Banks across Europe have pledged to cut more than 950 billion euros of assets over the next two years, according to data compiled by Bloomberg. About two-thirds of that will come from sales of profitable units and performing loans, said van Steenis. Sales of distressed assets and souring loans will account for just 4 percent, or about 100 billion euros, he said. 
“European banks are likely to sell good, performing assets to foreign banks and investors,” he said in an interview. “The question is: When are you getting to the point of adverse selection? When you’re selling the good assets and you’re keeping the more risky assets. There is a risk we’re moving in that direction.” 
Buyers, for the most part private-equity and hedge funds, are offering too steep discounts for underperforming assets. For banks, a fire sale would trigger losses they can ill afford at a time when they’re required to boost capital. 
“Lenders are selling more liquid assets so they can get a price that avoids additional capital losses,” said Joseph Swanson, co-head of restructuring at Houlihan Lokey in London. 
“Unfortunately, this strategy can result in lower asset quality and increased earnings volatility.”

Regulators are forcing European banks to raise capital as the region’s sovereign-debt crisis worsens. The European Banking Authority last week ordered the region’s financial firms to raise 114.7 billion euros of additional capital. The EBA, which co-ordinates the work of the region’s 27 national regulators, told lenders to bolster their core Tier 1 capital ratios to more than 9 percent of risk-weighted assets by the middle of 2012.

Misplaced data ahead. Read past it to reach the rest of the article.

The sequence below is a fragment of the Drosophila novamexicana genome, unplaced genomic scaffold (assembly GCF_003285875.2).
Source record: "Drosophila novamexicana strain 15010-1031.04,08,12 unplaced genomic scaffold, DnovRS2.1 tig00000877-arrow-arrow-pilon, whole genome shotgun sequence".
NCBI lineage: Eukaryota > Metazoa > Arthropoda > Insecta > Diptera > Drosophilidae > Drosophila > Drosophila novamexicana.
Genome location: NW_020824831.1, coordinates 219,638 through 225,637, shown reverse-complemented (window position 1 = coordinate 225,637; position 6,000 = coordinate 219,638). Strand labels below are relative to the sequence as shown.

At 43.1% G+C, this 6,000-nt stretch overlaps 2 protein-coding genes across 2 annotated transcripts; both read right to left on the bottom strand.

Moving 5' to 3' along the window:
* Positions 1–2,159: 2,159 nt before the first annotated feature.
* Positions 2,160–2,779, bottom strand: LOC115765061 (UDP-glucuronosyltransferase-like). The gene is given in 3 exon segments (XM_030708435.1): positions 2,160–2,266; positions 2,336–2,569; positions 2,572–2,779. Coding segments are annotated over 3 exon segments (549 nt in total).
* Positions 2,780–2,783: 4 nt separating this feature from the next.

Faced with a potential credit crunch, the regulator told banks to raise the money from investors, retained earnings and lower bonuses. Failing that, companies may sell assets, provided the disposals don’t limit overall lending to the European Union’s “real” economy, the EBA said in a Dec. 8 statement.

“The family jewels are being sold,” Richard Mattione, a portfolio manager at Boston-based Grantham, Mayo, Van Otterloo & Co., wrote in a report this month. “A big chunk of private sector loans can’t be reduced because they involve property that will be inactive for years, perhaps a decade. So, once banks trim their healthiest borrowers, and perhaps reduce their overseas exposures, they quickly run into the need to cut loans to small and medium enterprises, providing another negative impulse to European growth.”... 
The regulator induced credit crunch this blog has been discussing.
“If they raise capital by selling crown jewels, the market will reward them in the short term because they’ll meet the regulator’s timeframe,” said Will James, who runs the 632 million-pound SLI European Equity Income Fund at Edinburgh-based Standard Life Plc. “That begs the longer-term question: How do you grow in an environment where customers are unwilling to borrow. That’s the missing piece from the puzzle. In a low- growth or no-growth environment, banks that have sold good assets will continue to struggle.”
That is a good question, but it misses what happens to all the bad assets on the banks' balance sheets now? 

No comments: